Is Cocaine Addictive?
Is cocaine addictive and, if it is, then is the treatment for this drug unique, or do all treatment modalities treat all types of addiction?
Before addressing cocaine addiction, it is important to understand some of the history of cocaine in America, and to eliminate the false data that has been part of the general public's understanding of cocaine.
In the 1880s, cocaine was first introduced to mainstream America as a non-addictive drug, mostly because it didn't produce the withdrawal effects of alcohol or opiates, which were two commonly, used drugs at that time that had predictable withdrawal symptoms. Pharmacist and traveling medicine-men were aggressively selling these types of drugs as over-the-counter medicines to treat anything from women's "vapors" to snoring. However, the withdrawals for these opiate preparations were so debilitating that there was a need to come up with a drug that would give the public a feeling of releasing them from their tensions and freeing up their feelings and wouldn't cause severe withdrawal symptoms. Cocaine laced medicines and drinks that contained cocaine, like Coca Cola seemed to fit the bill. It was from these early beginnings that the myth was established that cocaine isn't an addictive drug. Even as late as the 1980s there were articles that professed this misinformation.
The regular use of cocaine causes some physiological changes that when the drug is removed from one's metabolism, these changes will revert back to one's normal chemistry. These changes are not significant enough to cause any major sickness or seizures as ones finds in other addictive drugs, but the emotional and psychological changes are profound and the withdrawals from cocaine will cause enough untoward effects that it can be categorized as causing an addiction or dependency.
The use of cocaine can immediately cause mood swings, paranoia, insomnia, psychosis, high blood pressure, fast heartbeat, panic attacks and thinking disorders. Prolonged use can cause drastic changes in one's personality that can lead to aggressive, compulsive, criminal and/or erratic behaviors.
After reading that list you probably were wondering why anyone would use cocaine. These are the side effects of cocaine, which everyone will experience to some extent, but the sought after feelings that produced by using cocaine or crack cocaine is euphoria and/or sexual excitement and sexual cravings.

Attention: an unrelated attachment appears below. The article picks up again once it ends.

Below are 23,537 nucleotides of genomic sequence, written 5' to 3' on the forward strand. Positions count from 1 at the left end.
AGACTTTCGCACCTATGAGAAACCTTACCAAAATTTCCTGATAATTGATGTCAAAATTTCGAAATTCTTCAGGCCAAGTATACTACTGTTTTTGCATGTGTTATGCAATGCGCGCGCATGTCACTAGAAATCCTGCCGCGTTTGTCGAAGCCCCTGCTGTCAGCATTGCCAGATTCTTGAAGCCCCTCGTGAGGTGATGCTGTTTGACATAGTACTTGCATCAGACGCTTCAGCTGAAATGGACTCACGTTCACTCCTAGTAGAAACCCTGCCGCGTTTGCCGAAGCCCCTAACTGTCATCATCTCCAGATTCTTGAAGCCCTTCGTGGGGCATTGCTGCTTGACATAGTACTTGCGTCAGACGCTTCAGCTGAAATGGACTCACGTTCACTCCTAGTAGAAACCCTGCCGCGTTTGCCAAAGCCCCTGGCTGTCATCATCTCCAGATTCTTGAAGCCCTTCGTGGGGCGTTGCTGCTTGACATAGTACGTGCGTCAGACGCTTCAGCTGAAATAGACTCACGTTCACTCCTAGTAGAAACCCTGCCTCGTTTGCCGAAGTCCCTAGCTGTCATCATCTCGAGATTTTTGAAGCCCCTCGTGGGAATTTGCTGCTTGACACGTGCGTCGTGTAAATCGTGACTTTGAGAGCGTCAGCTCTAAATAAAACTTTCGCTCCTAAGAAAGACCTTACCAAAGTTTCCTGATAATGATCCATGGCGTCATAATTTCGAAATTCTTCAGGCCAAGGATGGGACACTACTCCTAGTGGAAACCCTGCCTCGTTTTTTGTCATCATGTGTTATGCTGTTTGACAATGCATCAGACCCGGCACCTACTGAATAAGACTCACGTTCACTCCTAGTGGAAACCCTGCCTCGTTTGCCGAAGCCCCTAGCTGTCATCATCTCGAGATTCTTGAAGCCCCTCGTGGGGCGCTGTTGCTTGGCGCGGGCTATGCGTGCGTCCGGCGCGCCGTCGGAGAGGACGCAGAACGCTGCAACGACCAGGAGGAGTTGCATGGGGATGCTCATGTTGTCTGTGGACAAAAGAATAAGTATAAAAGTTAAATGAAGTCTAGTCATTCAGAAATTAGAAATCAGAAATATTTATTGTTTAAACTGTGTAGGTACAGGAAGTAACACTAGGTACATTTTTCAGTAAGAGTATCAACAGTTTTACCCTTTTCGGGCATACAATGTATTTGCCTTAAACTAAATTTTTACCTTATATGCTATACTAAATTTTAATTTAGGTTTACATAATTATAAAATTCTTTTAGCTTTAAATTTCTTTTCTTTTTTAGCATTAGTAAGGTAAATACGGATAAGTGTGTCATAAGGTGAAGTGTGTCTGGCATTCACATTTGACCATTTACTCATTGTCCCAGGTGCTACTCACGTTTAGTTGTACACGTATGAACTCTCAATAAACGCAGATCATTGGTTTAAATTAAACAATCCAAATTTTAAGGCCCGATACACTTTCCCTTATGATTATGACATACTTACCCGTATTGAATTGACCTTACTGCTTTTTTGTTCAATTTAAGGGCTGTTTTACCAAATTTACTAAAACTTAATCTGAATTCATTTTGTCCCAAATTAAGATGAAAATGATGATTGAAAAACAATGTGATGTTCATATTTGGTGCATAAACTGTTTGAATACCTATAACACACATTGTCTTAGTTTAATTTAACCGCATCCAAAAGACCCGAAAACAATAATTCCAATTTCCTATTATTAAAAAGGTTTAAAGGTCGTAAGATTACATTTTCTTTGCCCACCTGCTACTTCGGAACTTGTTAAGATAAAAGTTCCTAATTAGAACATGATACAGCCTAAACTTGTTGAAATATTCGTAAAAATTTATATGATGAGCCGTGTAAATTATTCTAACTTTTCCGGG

To keep these untoward effects to a minimum, cocaine is rarely used alone, but is accompanied with alcohol or some other depressant that will counteract the uncomfortable anxiety, nervousness and paranoia that comes from repeated cocaine use.
An estimated two to four million people in America are classified as chronic cocaine users, which is defined as someone who is a continual user and/or having continual craving for cocaine. The National Household Survey estimated the extent of drug use in American and in 1997 they reported that there were 600,000 crack users in America. This estimate has been fairly stable since the early 1980s.
Cocaine differs from alcohol or opiates like heroin, in that it is common for a person to use cocaine for one to three days and then feel the exhaustion from the stimulating effects of the drug and take a break from its regular use for the same amount of time or longer. However, if you track the thinking of the cocaine or crack cocaine user after he has been on one of these "cocaine runs", you will see that his thinking is impulsive and he is compulsively thinking about the ways that he can ensure that he will have plenty of this drug in the future. Many people addicted to cocaine will admit that they were emotionally addicted to the drug after their first euphoric high.
When you analyze the addictive potential of cocaine versus opiates, such as heroin, you can see that it is qualitatively difference, but the addiction could be considered as debilitating and as strong as any other addiction, and more severe than many. If you look at the side effects listed above that are part of a cocaine user's experience, you must question the power of the addiction potential to think that these painful side effects accompany cocaine use, but they don't inhabit someone from compulsively seeking and using the drug. When alcohol and opiates are first used, there are euphoric benefits without these cocaine-like side effects, so it could be construed that cocaine has a higher addiction potential than other drugs that have long been known to be addictive.
Surveys of treatment professionals will reveal that crack addiction is the hardest addiction to curtail and can cause more devastation in a shorter amount of time to one's finances, families and sanity than alcohol or heroin. Biophysical treatment is the only modality of treatment that has a better than fifty/fifty chance of curing someone's cocaine addiction. Most addiction treatment programs have the philosophy that addiction is a chronic and progressive disease, so it can't be cured, but further investigation into the Narconon Rehabilitation programs shows that many cocaine and crack addicted individuals who have completed their program will attest that they are free of the addictive behaviors and thoughts that keep all cocaine addicts entrapped.
Narconon uses the biophysical model of treatment, which recognizes that since cocaine is a fat-soluble drug, its metabolites are lodged in the body causing continual drug-affected behaviors and physical cravings and other symptoms. These Narconon graduates are the best sources to relay the power of addiction and how incipiently it gets into your life without your being fully aware of the changes. But when this influence is removed, a person can see the dichotomy of their drugged feelings compared to their drug-free feelings. The difference is dramatic and settles any argument on whether cocaine is addictive.